While these fixes are not extremely urgent, they are important quality-of-life improvements for NFToken users, marketplaces, and businesses. They enhance the overall reliability and usability of NFToken features. Ripple has voted in favor of the fixNonFungibleTokensV1_2 amendment.


This amendment removes two trust lines that are not between two different accounts. Although trust lines must be between two different accounts, the two trust lines removed by this amendment exist due to a previous bug. (Full details)

Removing the two trust lines is not expected to have any meaningful impact on the ledger. Ripple has voted in favor of the fixTrustLinesToSelf amendment.


After carefully evaluating the pros and cons of each amendment, we provide our decisions as outlined above. We encourage active participation and evaluation by every validator operator in making decisions on how, and when, to vote on each amendment.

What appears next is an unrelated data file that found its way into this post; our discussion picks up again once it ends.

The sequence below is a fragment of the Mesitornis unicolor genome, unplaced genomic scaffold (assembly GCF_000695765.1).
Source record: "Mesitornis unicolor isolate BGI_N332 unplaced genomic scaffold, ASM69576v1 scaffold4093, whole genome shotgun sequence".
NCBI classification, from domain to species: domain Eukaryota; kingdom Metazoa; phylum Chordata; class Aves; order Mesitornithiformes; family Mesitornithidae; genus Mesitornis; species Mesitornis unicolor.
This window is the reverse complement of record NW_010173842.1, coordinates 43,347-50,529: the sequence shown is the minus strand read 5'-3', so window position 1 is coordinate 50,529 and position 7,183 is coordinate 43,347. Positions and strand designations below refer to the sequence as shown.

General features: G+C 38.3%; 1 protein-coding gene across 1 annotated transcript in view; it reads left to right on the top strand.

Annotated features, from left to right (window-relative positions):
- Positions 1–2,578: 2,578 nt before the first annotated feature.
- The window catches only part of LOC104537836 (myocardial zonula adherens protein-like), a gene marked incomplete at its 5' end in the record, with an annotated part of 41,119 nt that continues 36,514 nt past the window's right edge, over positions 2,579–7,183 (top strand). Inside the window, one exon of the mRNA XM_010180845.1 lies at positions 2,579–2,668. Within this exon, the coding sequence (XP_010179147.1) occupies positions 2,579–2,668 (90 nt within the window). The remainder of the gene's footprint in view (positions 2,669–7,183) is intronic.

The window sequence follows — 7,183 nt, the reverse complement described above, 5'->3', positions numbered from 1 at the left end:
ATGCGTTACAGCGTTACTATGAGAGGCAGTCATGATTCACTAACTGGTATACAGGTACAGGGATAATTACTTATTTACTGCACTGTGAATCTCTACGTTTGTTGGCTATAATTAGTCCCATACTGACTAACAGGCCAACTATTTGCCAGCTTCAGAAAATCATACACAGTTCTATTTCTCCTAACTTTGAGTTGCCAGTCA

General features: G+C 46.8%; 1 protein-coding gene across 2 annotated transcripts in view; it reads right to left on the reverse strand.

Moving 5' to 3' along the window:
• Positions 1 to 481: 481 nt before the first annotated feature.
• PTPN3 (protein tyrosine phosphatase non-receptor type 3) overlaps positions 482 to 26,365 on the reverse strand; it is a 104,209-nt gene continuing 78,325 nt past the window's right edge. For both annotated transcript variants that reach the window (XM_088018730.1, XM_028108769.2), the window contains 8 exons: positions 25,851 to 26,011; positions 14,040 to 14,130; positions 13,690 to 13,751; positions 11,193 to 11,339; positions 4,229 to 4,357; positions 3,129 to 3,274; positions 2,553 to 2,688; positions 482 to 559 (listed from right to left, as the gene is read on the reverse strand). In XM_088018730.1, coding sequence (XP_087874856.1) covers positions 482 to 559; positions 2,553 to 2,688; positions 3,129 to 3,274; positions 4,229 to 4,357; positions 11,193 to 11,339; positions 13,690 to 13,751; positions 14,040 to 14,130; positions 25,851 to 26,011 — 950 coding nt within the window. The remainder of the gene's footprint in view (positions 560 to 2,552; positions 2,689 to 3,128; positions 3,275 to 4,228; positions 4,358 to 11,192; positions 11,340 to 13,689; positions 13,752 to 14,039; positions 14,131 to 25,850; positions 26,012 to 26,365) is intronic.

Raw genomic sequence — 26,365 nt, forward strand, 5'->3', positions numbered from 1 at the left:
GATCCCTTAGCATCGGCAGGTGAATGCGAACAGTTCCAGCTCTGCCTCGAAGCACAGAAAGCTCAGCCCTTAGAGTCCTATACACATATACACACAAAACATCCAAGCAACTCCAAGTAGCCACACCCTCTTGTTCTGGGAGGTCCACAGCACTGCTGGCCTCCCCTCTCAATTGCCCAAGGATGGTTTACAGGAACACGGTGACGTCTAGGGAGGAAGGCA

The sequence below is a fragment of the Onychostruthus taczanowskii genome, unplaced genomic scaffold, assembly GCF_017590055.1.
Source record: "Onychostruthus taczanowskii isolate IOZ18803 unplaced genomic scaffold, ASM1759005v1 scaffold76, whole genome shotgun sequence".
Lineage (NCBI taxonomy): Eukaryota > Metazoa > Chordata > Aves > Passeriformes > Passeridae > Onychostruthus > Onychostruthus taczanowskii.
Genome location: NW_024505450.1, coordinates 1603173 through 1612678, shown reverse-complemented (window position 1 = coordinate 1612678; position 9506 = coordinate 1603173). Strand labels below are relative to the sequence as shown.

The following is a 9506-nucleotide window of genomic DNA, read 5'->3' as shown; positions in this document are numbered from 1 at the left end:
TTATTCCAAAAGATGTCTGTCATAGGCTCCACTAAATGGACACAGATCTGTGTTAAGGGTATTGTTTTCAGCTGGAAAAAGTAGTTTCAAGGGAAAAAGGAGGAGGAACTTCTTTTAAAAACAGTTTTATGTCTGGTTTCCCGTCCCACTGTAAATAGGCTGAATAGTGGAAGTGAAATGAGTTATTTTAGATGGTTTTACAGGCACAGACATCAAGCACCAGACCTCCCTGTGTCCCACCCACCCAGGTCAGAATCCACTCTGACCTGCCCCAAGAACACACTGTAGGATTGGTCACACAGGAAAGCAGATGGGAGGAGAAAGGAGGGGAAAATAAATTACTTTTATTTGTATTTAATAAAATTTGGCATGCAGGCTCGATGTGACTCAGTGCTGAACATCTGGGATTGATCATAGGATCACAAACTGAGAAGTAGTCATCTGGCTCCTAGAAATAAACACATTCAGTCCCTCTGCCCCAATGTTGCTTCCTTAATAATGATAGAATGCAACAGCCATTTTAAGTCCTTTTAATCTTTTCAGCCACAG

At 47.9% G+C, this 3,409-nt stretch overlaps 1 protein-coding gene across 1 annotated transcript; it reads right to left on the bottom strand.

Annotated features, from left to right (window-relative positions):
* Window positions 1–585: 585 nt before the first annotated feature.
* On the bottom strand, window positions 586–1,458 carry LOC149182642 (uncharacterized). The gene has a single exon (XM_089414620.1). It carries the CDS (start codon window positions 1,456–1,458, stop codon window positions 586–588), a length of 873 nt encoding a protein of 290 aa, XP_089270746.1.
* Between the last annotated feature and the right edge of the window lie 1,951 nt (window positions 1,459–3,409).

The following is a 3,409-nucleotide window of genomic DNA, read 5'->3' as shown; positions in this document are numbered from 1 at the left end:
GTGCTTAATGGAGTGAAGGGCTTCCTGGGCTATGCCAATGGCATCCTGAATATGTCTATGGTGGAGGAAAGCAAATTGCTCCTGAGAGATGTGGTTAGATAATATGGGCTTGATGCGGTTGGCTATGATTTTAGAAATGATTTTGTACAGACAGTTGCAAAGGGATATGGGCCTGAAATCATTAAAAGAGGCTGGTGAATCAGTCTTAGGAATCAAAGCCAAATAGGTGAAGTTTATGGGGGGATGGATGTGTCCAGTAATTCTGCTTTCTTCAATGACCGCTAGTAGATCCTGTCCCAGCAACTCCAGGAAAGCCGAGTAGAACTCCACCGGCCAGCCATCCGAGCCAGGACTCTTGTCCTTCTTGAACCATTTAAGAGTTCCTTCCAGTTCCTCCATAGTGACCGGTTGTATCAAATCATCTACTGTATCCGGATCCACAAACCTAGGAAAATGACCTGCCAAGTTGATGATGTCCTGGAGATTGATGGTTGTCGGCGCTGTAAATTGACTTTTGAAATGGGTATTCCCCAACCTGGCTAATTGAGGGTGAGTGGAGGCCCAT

As in the past, this post intends to shed light on Ripple’s voting decisions. We believe that the amendment process is important and plays a crucial role in guiding the XRP Ledger’s continued evolution. Because of that, validator operators should be active and engaged participants in the amendment process. Please evaluate proposed amendments using criteria that you believe to be important.

Casting a Ballot

To vote in favor of a particular amendment, the command to execute is:

/opt/ripple/bin/rippled feature NAME accept

To vote against a particular amendment, the command to execute is:

/opt/ripple/bin/rippled feature NAME reject

Replace /opt/ripple/bin/ with the path to your rippled binary, and NAME with the name of the amendment.